"The Sentry, Part 2"
Writer: Brian Michael Bendis
Pencils: Sal Buscema and Steve McNiven
Inks: Mark Morales
Colors: Morry Hollowell
Letters: Richard Starkings & Comicraft's Albert Deschesne
Publisher: Marvel Comics
$2.50 U.S. / $3.50 CAN
As the Sentry is confronted by the fact that the only proof of his existence are some old comic books we see this knowledge proves to be too much for him to handle and he pulls off a quick vanishing act. We than look in on Spider-Woman who is able to keep the Wrecker occupied for long enough for her team-mates to get back into the game, and together they are able to take him out. They than join the group of heroes that have assembled outside the home of the Sentry.
I'm still sticking to my "Fisher King" theory when it comes to the mystery surrounding Sentry as I'm thinking the Sentry has never been anything more than a comic book character in the Marvel Universe, and the version that appears in this story is a confused man who has latched on to these comics to shape his reality. This of course would also explain the emergence of the Void, as if this man is using the comic books to shape his reality than he also bring the Sentry's big weakness into existence. Still, while I like my theory, like all good mysteries this issue still leaves the door open for multiple paths that could be taken to explain the Sentry, and the fact that I'm genuinely curious about receiving this explanation certainly works to this arc's advantage. I also have to say that the final page certainly invokes memories of a classic Avengers story that had the assembled Avengers confronting the insanely powerful Korvac outside his suburban home, and I have to openly wonder if this parallel moment is simply wishful thinking on my part. As for the other story that is running through these pages I'll give Brian Michael Bendis credit for coming up with a unique way that Spider-Woman could defeat the Wrecker, and didn't make for the most exciting sequence, it does a pretty solid job of introducing one of Jessica's more passive abilities to the readers, and it also results in a very funny exchange when the other members of the team react after she reveals this power to them, with Spider-Man of course getting the funniest line in this scene. The issue also offers up a nice little flashback scene where we see Iron Man makes Wolverine an offer to join the New Avengers, and I have to say I rather enjoyed the final reason that is used to explain why Logan accepted the offer. I also have to give Brian Michael Bendis credit for his work on the opening pages of this issue, as that is a perfect recreation of a 1960s Marvel comic, from it's bombastic narration, to it's utterly pointless guest-appearance by Thor.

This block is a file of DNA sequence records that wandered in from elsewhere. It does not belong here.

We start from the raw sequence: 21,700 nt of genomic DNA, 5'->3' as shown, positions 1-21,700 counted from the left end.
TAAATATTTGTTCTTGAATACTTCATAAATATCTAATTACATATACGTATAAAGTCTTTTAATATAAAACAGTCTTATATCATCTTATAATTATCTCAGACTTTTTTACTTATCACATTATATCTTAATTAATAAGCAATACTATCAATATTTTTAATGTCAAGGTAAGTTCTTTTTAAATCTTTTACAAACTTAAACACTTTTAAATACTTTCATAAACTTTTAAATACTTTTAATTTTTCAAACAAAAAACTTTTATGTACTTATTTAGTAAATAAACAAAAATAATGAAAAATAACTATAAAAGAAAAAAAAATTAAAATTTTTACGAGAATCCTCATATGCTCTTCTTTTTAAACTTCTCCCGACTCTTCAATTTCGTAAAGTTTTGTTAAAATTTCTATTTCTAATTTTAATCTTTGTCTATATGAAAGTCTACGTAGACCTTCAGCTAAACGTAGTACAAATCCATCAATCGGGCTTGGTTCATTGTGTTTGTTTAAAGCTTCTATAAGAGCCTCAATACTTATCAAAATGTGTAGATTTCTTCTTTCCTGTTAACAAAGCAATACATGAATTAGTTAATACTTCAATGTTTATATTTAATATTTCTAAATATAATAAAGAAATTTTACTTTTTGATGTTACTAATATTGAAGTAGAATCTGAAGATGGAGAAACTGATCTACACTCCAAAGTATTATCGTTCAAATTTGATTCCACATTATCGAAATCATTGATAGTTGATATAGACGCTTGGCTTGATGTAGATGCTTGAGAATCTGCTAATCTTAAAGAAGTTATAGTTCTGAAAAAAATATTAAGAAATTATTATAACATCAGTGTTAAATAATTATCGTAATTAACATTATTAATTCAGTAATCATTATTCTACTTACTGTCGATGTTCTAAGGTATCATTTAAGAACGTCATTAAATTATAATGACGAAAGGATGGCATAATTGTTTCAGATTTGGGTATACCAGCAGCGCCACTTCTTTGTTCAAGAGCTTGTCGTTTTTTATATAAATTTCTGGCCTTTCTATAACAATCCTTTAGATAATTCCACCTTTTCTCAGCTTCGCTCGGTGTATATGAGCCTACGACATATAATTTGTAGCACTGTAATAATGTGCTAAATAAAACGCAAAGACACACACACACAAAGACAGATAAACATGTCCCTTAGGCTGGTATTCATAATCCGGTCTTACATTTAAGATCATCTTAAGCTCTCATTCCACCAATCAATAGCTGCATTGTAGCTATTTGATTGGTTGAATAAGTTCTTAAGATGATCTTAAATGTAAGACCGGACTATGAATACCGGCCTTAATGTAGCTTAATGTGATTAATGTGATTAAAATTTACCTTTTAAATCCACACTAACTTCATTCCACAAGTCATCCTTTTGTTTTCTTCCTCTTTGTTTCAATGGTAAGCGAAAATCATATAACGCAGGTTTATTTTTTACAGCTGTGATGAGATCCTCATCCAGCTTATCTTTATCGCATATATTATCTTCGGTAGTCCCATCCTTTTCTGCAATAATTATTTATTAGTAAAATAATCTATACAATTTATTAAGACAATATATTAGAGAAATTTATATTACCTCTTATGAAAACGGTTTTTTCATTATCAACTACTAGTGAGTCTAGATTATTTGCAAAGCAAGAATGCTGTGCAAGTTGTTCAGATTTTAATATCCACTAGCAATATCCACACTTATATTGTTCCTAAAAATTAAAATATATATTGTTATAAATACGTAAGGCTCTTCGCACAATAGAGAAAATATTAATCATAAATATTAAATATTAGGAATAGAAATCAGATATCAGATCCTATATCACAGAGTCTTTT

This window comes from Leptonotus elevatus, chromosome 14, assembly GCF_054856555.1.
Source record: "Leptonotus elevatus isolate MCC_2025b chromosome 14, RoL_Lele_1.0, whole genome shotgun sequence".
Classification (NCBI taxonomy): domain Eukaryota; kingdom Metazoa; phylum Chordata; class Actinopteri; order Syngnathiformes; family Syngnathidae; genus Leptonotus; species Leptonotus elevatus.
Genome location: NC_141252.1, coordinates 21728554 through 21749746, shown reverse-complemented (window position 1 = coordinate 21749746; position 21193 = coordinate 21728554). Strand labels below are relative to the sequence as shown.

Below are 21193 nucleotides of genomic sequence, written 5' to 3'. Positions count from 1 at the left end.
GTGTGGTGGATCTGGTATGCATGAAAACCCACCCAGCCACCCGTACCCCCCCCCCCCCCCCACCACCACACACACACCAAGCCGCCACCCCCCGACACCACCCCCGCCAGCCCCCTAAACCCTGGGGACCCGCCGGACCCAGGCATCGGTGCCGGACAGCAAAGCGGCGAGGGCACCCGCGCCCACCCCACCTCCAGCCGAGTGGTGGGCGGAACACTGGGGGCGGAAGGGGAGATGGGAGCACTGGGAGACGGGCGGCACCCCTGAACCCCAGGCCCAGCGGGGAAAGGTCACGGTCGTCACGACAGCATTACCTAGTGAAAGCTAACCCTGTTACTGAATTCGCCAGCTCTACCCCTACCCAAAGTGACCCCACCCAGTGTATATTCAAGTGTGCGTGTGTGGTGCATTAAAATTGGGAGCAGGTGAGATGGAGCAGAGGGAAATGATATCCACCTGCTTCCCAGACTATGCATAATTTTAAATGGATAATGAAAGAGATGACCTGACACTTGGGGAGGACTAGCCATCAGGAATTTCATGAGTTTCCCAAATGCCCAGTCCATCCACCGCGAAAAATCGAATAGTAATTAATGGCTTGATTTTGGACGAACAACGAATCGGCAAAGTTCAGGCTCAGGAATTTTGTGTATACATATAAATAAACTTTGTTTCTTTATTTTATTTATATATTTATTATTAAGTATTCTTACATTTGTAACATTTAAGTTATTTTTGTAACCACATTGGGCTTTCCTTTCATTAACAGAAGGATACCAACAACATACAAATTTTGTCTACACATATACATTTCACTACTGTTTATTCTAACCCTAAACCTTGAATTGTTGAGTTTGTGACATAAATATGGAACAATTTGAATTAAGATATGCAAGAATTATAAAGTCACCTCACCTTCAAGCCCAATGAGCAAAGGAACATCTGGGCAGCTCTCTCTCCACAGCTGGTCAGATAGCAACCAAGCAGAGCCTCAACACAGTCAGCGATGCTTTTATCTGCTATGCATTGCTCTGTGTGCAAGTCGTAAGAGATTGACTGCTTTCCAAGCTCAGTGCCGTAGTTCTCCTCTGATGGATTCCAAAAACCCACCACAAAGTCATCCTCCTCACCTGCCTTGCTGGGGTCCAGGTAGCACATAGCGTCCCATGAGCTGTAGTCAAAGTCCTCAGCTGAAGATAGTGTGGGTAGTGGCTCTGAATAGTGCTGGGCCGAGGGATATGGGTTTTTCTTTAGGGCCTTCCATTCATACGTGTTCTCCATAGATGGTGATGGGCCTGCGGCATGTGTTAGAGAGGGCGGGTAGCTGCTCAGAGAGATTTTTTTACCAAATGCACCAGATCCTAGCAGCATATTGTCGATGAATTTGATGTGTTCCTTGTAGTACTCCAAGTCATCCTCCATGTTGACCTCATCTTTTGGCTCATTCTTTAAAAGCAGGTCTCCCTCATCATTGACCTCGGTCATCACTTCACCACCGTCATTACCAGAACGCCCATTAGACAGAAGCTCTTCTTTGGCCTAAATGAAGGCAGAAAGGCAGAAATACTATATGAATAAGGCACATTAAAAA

The demand for Steve McNiven does seem to be quite high, as it seems every month features a story about what his next project is going to be. However, one only has to take a look at his highly detailed work in order to understand why writers would want him working on their project, as there's some great big impact shots in this issue, from the scene where we see the New Avengers arrive for the second round with the Wrecker, to the cooler than heck final double page shot that closes the issue, as we see twenty-two of Marvel's heavy-hitters have arrived to "help" Mr. Reynolds with his problem. Steve McNiven also deserves credit for his work on the exchange where we see Logan considering Tony's offer, as how can one not love his expression when Tony mentions that he's a very rich man. I also have to say it's great to see Sal Buscema's work in the opening pages, as he does a lovely job of bringing readers back to the early days of the Marvel Universe. I also loved the little touch of the old advertisement that we see on the back on one of these comics, as I've seen this ad hundreds of times.
What did you think of this book?
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